“Sinatra was the king of Las Vegas”
Also synonymous with Vegas was Frank Sinatra, who was a fixture at the city for 43 years, from his first gig in September 1951, at the Desert Inn – when he was romancing Ava Gardner – until May 1994. By 1953, he was performing twice nightly at the Copa Room at The Sands, and the success of his Las Vegas shows, combined with a resurgent film career and critically acclaimed albums for Capitol, helped turn Ol’ Blue Eyes into a showbusiness legend.
By 1959, he had a nine percent share in The Sands. “Las Vegas is the only place I know where money really talks – it says ‘goodbye,’” he joked. He loved giving concerts there and would occasionally fly in jazz stars to accompany him. One of his best live albums, Sinatra At The Sands, captured a performance with Count Basie and his orchestra.
In Janis L. McKay’s book Played Out On The Strip: The Rise And Fall Of Las Vegas Casino Bands, a violinist from the Las Vegas Philharmonic Orchestra talked about the thrill of playing with Sinatra. “Sinatra liked to have a full 70-piece orchestra. I’ve never felt such charisma in my entire life as from this man,” said Sharon Street-Caldwell. “During rehearsal, he would just stand there and he was listening to every single person. He could tell who was in tune. His show was most amazing. I could see what all the hype was about.”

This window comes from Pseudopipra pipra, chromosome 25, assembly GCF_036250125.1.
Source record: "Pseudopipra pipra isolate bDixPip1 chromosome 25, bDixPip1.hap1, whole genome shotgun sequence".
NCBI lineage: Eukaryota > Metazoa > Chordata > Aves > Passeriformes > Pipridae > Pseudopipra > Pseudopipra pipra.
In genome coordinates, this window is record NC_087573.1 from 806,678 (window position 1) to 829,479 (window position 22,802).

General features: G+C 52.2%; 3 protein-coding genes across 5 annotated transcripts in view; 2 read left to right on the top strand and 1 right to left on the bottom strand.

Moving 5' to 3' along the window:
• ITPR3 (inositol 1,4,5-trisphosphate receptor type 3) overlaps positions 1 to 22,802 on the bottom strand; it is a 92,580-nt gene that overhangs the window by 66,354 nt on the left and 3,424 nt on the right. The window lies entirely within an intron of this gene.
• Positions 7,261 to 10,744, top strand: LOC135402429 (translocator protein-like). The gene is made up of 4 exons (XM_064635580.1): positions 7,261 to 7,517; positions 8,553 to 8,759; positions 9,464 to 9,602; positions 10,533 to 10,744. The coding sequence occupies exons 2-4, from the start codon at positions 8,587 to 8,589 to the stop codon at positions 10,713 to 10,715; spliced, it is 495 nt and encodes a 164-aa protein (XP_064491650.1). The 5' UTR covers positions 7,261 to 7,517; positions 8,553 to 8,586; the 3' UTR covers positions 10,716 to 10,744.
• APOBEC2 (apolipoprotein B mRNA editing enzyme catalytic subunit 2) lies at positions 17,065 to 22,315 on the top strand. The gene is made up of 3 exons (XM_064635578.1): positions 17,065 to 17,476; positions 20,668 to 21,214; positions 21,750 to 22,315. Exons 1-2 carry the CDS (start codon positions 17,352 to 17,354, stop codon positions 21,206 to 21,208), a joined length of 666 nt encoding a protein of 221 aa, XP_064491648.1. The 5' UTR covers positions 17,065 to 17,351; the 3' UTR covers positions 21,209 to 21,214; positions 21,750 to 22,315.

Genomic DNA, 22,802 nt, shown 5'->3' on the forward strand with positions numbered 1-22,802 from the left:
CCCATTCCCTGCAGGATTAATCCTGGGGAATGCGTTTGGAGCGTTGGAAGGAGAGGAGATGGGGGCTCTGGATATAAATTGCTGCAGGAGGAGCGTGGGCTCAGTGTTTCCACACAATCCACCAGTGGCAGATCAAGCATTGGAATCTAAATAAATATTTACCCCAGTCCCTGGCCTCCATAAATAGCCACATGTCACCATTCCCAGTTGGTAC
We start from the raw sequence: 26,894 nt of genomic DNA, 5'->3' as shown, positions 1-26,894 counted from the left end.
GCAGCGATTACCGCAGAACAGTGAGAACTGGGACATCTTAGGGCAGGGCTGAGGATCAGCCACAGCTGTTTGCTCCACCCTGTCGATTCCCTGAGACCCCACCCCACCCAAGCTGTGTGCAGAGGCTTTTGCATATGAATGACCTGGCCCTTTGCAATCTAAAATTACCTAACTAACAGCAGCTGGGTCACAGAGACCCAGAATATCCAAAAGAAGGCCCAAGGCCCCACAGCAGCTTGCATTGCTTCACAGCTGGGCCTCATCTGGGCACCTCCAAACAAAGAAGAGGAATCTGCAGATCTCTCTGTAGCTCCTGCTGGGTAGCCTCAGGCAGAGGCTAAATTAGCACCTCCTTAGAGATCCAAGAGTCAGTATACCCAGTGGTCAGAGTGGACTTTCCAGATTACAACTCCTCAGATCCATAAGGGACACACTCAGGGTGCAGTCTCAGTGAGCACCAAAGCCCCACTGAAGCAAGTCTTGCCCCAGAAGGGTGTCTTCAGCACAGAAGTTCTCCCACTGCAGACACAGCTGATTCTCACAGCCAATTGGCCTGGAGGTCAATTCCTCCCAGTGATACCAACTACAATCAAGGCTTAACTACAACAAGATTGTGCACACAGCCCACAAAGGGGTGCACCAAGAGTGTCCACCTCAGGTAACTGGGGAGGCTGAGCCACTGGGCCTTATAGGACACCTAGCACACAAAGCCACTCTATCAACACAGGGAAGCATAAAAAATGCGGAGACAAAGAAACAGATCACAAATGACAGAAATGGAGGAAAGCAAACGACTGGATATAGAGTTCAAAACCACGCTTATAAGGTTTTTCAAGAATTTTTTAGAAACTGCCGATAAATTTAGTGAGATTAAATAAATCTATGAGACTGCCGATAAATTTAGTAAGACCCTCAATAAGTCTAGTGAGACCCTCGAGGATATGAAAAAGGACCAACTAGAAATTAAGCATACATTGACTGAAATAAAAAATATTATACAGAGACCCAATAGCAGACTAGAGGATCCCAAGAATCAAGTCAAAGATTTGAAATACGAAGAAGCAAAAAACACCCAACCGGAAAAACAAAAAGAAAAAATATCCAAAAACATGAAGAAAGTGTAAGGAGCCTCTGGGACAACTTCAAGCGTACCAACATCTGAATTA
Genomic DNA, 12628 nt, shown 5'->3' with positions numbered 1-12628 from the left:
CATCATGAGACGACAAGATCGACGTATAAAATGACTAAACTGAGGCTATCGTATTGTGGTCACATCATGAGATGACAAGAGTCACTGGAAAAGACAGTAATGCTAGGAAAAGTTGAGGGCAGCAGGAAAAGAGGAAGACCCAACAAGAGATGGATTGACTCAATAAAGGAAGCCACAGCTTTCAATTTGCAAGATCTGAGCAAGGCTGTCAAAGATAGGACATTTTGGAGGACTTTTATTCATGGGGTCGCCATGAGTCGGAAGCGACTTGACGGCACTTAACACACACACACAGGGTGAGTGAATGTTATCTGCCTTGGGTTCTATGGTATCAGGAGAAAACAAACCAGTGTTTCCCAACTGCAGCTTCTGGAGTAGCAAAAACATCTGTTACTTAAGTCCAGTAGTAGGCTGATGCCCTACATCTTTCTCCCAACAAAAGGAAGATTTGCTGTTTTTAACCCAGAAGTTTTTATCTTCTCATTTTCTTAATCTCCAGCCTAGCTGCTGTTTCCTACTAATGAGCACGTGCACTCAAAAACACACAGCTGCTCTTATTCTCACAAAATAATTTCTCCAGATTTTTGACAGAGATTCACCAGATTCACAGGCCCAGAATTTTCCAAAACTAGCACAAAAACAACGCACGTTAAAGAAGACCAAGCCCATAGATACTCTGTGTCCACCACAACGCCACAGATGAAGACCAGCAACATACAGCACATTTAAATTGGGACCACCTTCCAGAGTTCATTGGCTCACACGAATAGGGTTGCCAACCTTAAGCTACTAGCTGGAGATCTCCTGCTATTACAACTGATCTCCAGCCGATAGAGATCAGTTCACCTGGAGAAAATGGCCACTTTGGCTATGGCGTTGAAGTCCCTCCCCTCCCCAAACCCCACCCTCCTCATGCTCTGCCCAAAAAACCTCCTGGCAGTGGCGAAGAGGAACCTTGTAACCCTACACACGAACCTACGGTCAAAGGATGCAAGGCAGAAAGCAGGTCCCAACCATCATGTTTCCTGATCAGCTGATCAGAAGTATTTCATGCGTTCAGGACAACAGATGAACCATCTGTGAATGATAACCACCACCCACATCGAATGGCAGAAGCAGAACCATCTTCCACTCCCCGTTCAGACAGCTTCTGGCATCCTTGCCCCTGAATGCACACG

Sinatra was not only celebrated for his solo work but also for his shows with Dean Martin, Sammy Davis, Jr, Joey Bishop, and Peter Lawford, the group dubbed “The Rat Pack.” In 1960, they were in Las Vegas to film the crime caper Ocean’s 11. After a day’s filming, they would perform two sell-out shows in the Copa Room. Their cabaret act attracted some of the most famous celebrities of the day, including Spencer Tracy, Natalie Wood, Judy Garland and soon-to-be president John F Kennedy. “Sinatra was the king of Las Vegas, because the minute he stepped in town, he drew all the big-money people,” said actor and singer Sonny King.
A tub carved out of desert rock
Wayne Newton started in Las Vegas in 1959 as a 16-year-old singer; by the time he had a 1963 hit with “Danke Schoen,” he was doing three shows a night and was such a fixture on The Strip that he earned the nickname “Mr. Las Vegas.” It is estimated that by the time the 76-year-old celebrated his 60th anniversary, in 2019 – with concerts at Cleopatra’s Barge at Caesars Palace – he would have racked up more than 30,000 Las Vegas shows. Newton lived up to the garish image of the city. After gigs, he would pilot a helicopter to his Greek-style desert mansion, Casa De Shenandoah. His 40-acre ranch home contained peacocks, swans, deer, and even wallabies. He even had a hot tub carved out of desert rock.
Like most Las Vegas acts in the 60s, Virginia-born Newton was North American. The town did turn British for a few memorable days in August 1964, however, when Beatlemania hit Las Vegas, prompting the besieged Liverpudlians to take refuge in their 18th-floor penthouse suite. They sneaked out to play the one-armed bandit machines. Tickets started at only $2 to see the group perform at the Las Vegas Convention Centre and their two shows were seen by 16,000 people. Liberace called in to meet the new musical sensations.